We see this clearly on the last pages of our Bibles where the prophetic invitation of Isaiah is transformed into a final declaration: “He who was seated on the throne said, ‘I am making everything new!’ Then he said, ‘Write this down, for these words are trustworthy and true.’ He said to me: ‘It is done. I am the Alpha and the Omega, the Beginning and the End. To the thirsty I will give water without cost from the spring of the water of life’” (‭‭Rev.‬ ‭21‬:5–6).

As we live in the embrace of this love, we are transformed by it. All things are made new. We begin to take on the shape of love, reflecting what we receive back to God and to those around us. This is the purpose we were created for and the end toward which all creation is heading. 

Unconditional love is met with an unconditional response. All of me is given over to Jesus. This is not a one-time thing, but an all-the-time, everyday, moment-by-moment surrender. With every yes, every bit of myself that I give up, I actually become more and more who I was created to be.

Receiving God’s love for us results in loving ourselves. Not because we decided we were worth it, but because he did. This love costs nothing to buy because it cost everything to give. Leave your money behind. Will you receive it?


Jesus, thank you for revealing the boundless, unconditional, unchanging love of the Father. Everything I truly need is available in you. I’m sorry for the ways I attempt to buy what you freely and joyfully give, trusting more in my behavior than your unchanging affection for me. Holy Spirit, draw me further up and further into the love of the Father. Resting in your embrace, I receive your love for me. Amen.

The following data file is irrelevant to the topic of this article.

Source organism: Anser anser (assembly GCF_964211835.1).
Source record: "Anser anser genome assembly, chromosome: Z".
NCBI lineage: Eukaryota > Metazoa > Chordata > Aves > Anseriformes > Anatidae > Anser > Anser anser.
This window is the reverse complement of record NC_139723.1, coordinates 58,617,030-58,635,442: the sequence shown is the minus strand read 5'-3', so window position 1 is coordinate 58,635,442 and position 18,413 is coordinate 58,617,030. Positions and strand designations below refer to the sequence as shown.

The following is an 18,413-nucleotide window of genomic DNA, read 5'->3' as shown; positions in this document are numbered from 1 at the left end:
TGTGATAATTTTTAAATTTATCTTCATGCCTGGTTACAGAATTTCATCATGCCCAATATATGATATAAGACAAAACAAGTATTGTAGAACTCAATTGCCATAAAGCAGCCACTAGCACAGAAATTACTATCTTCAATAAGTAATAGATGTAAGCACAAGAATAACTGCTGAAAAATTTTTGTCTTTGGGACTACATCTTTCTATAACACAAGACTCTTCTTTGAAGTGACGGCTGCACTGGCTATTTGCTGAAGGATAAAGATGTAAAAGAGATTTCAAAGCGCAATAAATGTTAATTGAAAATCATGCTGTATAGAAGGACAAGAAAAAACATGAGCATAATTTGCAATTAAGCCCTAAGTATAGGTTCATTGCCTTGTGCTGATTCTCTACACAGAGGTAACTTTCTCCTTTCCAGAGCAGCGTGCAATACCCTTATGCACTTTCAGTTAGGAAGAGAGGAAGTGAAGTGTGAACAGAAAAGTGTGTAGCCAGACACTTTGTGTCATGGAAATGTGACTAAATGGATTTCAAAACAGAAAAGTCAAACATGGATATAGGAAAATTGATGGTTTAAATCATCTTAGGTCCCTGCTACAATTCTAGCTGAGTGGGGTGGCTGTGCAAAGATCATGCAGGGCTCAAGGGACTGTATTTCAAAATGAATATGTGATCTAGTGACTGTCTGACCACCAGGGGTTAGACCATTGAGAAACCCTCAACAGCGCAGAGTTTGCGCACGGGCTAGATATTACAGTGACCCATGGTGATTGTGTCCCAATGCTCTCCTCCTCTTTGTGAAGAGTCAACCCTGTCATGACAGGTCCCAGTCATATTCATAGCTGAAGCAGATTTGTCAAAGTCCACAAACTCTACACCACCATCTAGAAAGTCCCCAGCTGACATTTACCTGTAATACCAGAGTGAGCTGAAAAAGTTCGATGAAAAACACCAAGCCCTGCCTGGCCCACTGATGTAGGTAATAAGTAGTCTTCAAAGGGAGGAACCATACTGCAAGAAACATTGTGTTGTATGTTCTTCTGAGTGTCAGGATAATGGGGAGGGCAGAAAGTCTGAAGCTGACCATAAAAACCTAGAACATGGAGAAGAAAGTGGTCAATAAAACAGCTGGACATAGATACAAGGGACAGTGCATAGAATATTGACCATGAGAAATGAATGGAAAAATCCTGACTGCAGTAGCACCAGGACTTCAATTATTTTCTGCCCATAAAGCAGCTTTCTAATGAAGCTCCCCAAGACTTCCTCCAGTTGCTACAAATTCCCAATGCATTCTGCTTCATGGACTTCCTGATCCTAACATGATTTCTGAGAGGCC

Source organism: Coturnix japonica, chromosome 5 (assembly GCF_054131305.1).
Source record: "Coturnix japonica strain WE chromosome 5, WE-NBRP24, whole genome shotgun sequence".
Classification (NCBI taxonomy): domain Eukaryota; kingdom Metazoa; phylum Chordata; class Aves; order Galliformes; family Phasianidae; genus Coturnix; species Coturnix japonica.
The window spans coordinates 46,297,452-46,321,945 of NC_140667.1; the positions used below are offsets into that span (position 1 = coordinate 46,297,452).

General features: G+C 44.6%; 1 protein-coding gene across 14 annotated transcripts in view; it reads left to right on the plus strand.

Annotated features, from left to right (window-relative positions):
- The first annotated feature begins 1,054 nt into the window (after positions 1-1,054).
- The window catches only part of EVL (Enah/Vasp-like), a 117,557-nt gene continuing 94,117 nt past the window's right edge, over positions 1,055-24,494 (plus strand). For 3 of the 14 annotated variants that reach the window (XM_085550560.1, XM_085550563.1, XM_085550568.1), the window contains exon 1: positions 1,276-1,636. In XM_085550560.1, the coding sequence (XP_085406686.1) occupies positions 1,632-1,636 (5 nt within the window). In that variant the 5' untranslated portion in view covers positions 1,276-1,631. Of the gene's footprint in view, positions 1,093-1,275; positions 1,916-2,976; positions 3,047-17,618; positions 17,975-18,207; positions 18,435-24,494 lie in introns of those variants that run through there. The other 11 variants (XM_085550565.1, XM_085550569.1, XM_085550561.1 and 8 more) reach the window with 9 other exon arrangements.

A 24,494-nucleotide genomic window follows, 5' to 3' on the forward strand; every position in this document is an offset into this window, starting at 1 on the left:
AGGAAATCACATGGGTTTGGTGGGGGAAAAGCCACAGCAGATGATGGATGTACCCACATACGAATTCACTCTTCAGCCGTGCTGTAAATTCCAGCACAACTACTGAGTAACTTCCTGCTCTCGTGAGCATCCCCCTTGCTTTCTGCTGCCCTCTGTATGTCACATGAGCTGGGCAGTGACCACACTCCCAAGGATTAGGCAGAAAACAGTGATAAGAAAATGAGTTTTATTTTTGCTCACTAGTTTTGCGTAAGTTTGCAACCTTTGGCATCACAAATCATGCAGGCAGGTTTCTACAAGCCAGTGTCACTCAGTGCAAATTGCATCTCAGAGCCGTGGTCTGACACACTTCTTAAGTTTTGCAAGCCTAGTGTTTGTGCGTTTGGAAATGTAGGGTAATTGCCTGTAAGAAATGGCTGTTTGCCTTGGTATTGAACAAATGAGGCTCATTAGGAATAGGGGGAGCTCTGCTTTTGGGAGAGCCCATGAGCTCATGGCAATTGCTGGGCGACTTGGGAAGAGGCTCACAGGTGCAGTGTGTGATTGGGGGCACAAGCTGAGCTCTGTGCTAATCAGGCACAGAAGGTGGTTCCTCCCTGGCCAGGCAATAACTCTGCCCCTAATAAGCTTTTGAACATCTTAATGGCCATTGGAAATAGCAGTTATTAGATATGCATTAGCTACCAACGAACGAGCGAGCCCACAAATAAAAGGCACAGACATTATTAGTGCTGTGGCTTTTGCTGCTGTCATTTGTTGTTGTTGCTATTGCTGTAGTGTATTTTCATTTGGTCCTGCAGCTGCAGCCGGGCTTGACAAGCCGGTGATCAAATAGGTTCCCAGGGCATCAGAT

Inviting the Holy Spirit to guide me, I ask myself these questions:

  1. Honestly, how receptive am I to love I did not earn? Are there any barriers that keep me from receiving this kind of love?
  2. How would I explain the difference between understanding God’s unconditional love for me in theory versus living in the reality of it?

For the Awakening,
Anna Grace Legband


  1. Quoted in George Benson, Surrender to Love, 74. 
  2. and

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WHAT IS THIS? Wake-Up Call is a daily encouragement to shake off the slumber of our busy lives and turn our eyes toward Jesus. Each morning our community gathers around a Scripture, a reflection, a prayer, and a few short questions, inviting us to reorient our lives around the love of Jesus that transforms our hearts, homes, churches, and cities.

Comments and Discussion

4 Responses

  1. I believe that the primary problem of receiving and thereby reflecting God’s love, is the fact that without the initial work of the Holy Spirit (prevenient grace), we sinful humans cannot even comprehend God’s love, much less receive it. Our natural response is to somehow show ourselves worthy, thereby indulging in “cheap grace “, which in reality isn’t grace at all.